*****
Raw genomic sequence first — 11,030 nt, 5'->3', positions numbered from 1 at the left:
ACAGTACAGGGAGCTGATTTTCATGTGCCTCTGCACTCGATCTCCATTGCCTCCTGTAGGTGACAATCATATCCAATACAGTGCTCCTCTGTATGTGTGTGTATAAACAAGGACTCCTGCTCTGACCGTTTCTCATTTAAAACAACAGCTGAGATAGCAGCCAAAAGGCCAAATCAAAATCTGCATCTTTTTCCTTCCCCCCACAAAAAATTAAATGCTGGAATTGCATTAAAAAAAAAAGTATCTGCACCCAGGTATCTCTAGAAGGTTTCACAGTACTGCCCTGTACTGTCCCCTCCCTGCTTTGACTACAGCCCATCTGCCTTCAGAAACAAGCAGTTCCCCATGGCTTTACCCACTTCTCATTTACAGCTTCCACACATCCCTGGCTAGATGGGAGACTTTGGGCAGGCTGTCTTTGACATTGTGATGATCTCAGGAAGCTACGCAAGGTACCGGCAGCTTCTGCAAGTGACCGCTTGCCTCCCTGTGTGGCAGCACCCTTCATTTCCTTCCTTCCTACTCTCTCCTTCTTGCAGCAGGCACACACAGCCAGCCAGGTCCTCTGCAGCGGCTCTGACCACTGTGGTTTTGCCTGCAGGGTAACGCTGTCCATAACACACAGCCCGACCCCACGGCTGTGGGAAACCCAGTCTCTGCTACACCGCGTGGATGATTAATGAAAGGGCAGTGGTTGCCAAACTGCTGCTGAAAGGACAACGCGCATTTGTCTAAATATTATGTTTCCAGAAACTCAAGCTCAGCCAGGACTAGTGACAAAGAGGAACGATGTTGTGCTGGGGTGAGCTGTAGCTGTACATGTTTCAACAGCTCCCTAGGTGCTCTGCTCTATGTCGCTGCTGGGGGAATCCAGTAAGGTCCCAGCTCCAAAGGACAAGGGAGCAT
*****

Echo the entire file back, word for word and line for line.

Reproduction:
Raw genomic sequence first — 11,030 nt, 5'->3', positions numbered from 1 at the left:
ACAGTACAGGGAGCTGATTTTCATGTGCCTCTGCACTCGATCTCCATTGCCTCCTGTAGGTGACAATCATATCCAATACAGTGCTCCTCTGTATGTGTGTGTATAAACAAGGACTCCTGCTCTGACCGTTTCTCATTTAAAACAACAGCTGAGATAGCAGCCAAAAGGCCAAATCAAAATCTGCATCTTTTTCCTTCCCCCCACAAAAAATTAAATGCTGGAATTGCATTAAAAAAAAAAGTATCTGCACCCAGGTATCTCTAGAAGGTTTCACAGTACTGCCCTGTACTGTCCCCTCCCTGCTTTGACTACAGCCCATCTGCCTTCAGAAACAAGCAGTTCCCCATGGCTTTACCCACTTCTCATTTACAGCTTCCACACATCCCTGGCTAGATGGGAGACTTTGGGCAGGCTGTCTTTGACATTGTGATGATCTCAGGAAGCTACGCAAGGTACCGGCAGCTTCTGCAAGTGACCGCTTGCCTCCCTGTGTGGCAGCACCCTTCATTTCCTTCCTTCCTACTCTCTCCTTCTTGCAGCAGGCACACACAGCCAGCCAGGTCCTCTGCAGCGGCTCTGACCACTGTGGTTTTGCCTGCAGGGTAACGCTGTCCATAACACACAGCCCGACCCCACGGCTGTGGGAAACCCAGTCTCTGCTACACCGCGTGGATGATTAATGAAAGGGCAGTGGTTGCCAAACTGCTGCTGAAAGGACAACGCGCATTTGTCTAAATATTATGTTTCCAGAAACTCAAGCTCAGCCAGGACTAGTGACAAAGAGGAACGATGTTGTGCTGGGGTGAGCTGTAGCTGTACATGTTTCAACAGCTCCCTAGGTGCTCTGCTCTATGTCGCTGCTGGGGGAATCCAGTAAGGTCCCAGCTCCAAAGGACAAGGGAGCAT